Sao Paulo Med J 2002 Jan;120(1):9-12
Impact of degenerative radiographic abnormalities and vertebral fractures on spinal bone density of women with osteoporosis.
Paiva LC, Filardi S, Pinto-Neto AM, Samara A, Marques Neto JF.
Department of Childbirth and Gynecology, Faculty of Medical Sciences, Universidade Estadual de Campinas, Campinas, Brazil.
CONTEXT: Measurements of bone density taken by dual-energy x-ray absorptiometry are the most accurate procedure for the diagnosis of osteoporosis. This procedure has the disadvantage of measuring the density of all mineral components, including osteophytes, vascular and extra vertebral calcifications. These alterations can influence bone density results and densitometry interpretation.
OBJECTIVE: To correlate radiography and densitometry findings from women with osteoporosis, analyzing the influence of degenerative processes and vertebral fractures on the evaluation of bone density.
DESIGN: Retrospective study.
SETTING: Osteoporosis outpatients' clinic at Hospital das Clinicas, Universidade Estadual de Campinas.
PARTICIPANTS: Ninety-six postmenopausal women presenting osteoporosis diagnosed by bone density.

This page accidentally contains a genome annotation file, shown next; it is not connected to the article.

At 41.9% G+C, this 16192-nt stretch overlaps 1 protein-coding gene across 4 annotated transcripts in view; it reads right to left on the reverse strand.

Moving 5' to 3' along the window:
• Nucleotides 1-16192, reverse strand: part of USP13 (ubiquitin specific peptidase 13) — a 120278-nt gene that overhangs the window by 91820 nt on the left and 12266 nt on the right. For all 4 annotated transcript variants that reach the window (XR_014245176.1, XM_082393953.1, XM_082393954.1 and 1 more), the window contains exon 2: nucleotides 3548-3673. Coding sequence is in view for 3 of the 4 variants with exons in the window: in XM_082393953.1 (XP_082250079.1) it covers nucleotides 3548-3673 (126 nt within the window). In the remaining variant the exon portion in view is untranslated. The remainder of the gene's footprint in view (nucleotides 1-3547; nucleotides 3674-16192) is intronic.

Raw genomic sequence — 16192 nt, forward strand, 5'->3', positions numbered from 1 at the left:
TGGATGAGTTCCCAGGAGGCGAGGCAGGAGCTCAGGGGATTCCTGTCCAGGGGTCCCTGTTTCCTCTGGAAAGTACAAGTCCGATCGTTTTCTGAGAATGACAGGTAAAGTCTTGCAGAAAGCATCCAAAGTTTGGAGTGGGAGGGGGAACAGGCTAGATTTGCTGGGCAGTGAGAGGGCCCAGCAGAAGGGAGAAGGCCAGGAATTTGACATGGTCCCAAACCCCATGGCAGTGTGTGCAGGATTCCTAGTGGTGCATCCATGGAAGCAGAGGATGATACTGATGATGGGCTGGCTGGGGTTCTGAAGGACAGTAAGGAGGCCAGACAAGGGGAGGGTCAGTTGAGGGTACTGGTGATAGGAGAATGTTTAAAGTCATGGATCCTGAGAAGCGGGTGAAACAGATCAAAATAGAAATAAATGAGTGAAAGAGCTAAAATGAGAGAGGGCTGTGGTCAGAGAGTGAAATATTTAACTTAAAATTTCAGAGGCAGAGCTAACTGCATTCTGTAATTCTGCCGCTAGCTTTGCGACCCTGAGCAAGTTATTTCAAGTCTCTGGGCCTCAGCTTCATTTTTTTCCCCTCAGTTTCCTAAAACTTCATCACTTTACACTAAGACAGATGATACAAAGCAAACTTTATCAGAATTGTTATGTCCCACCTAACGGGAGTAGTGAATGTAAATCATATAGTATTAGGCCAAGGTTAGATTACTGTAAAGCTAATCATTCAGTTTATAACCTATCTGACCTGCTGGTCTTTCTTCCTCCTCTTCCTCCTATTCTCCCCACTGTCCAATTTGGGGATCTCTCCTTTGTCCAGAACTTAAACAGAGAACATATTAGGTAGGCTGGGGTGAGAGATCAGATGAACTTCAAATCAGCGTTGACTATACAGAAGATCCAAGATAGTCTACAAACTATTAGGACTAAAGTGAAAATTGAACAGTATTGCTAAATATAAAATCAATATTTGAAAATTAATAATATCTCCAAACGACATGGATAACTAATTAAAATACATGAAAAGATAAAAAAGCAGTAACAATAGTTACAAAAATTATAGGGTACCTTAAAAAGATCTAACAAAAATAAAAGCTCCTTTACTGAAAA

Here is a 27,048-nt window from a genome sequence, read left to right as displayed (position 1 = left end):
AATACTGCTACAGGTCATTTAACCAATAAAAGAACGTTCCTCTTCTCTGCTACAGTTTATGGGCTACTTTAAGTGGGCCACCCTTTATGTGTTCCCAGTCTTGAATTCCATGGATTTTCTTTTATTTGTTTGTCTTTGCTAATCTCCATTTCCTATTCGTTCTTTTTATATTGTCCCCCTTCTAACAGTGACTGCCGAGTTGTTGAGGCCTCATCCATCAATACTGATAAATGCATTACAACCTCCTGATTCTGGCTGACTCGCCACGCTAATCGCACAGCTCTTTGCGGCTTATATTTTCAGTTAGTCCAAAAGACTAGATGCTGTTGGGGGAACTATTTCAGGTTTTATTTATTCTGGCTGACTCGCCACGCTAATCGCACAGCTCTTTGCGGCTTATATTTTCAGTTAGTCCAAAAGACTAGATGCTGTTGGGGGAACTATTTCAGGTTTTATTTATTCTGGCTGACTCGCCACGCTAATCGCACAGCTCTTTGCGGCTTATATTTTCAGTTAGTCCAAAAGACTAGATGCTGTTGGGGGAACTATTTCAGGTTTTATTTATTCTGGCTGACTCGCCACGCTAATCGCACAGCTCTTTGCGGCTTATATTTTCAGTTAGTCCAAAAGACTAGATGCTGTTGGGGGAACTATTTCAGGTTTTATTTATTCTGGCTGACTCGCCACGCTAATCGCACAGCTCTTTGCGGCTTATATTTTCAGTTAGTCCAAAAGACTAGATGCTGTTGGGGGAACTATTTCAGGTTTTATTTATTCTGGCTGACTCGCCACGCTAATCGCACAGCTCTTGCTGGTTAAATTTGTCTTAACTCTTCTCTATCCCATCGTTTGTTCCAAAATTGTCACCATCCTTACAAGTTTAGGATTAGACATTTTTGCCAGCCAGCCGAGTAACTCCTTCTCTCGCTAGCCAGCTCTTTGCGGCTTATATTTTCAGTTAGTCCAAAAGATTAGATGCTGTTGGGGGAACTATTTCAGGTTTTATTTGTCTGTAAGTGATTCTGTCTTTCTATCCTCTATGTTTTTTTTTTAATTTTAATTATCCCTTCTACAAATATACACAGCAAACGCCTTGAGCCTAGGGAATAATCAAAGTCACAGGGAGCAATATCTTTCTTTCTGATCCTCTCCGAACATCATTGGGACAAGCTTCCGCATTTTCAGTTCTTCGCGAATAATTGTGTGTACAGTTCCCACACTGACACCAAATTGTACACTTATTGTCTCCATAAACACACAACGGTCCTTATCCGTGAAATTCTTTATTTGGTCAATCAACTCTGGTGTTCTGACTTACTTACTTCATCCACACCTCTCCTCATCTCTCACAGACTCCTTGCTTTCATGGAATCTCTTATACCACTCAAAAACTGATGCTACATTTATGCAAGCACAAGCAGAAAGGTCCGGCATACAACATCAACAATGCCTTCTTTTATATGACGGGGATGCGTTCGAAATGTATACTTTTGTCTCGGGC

MAIN MEASUREMENTS: Bone mineral density of the lumbar spine and femoral neck were measured by the technique of dual-energy x-ray absorptiometry, using a LUNAR-DPX densitometer. Fractures, osteophytes and aortic calcifications were evaluated by simple x-rays of the thoracic and lumbar spine.
RESULTS: The x-rays confirmed vertebral fractures in 41.6%, osteophytes in 33.3% and calcifications of the aorta in 30.2%. The prevalence of fractures and aortic calcifications increased with age. The mean bone mineral density was 0.783g/cm2 and the mean T-score was - 3.47 DP. Neither fractures nor aortic calcifications had significant influence on bone mineral density (P = 0.36 and P = 0.09, respectively), despite the fractured vertebrae having greater bone mineral density (P < 0.02). Patients with lumbar spine osteophytes showed greater bone mineral density (P = 0.04). Osteophytosis was associated with lumbar spine bone mineral density after adjustment for fractures and aortic calcifications by multiple regression (P = 0.01).
CONCLUSION: Osteophytes and lumbar spine fractures can overestimate bone density interpretation. The interpretation of densitometry results should be carried out together with the interpretation of a simple lumbar spine x-ray in elderly women.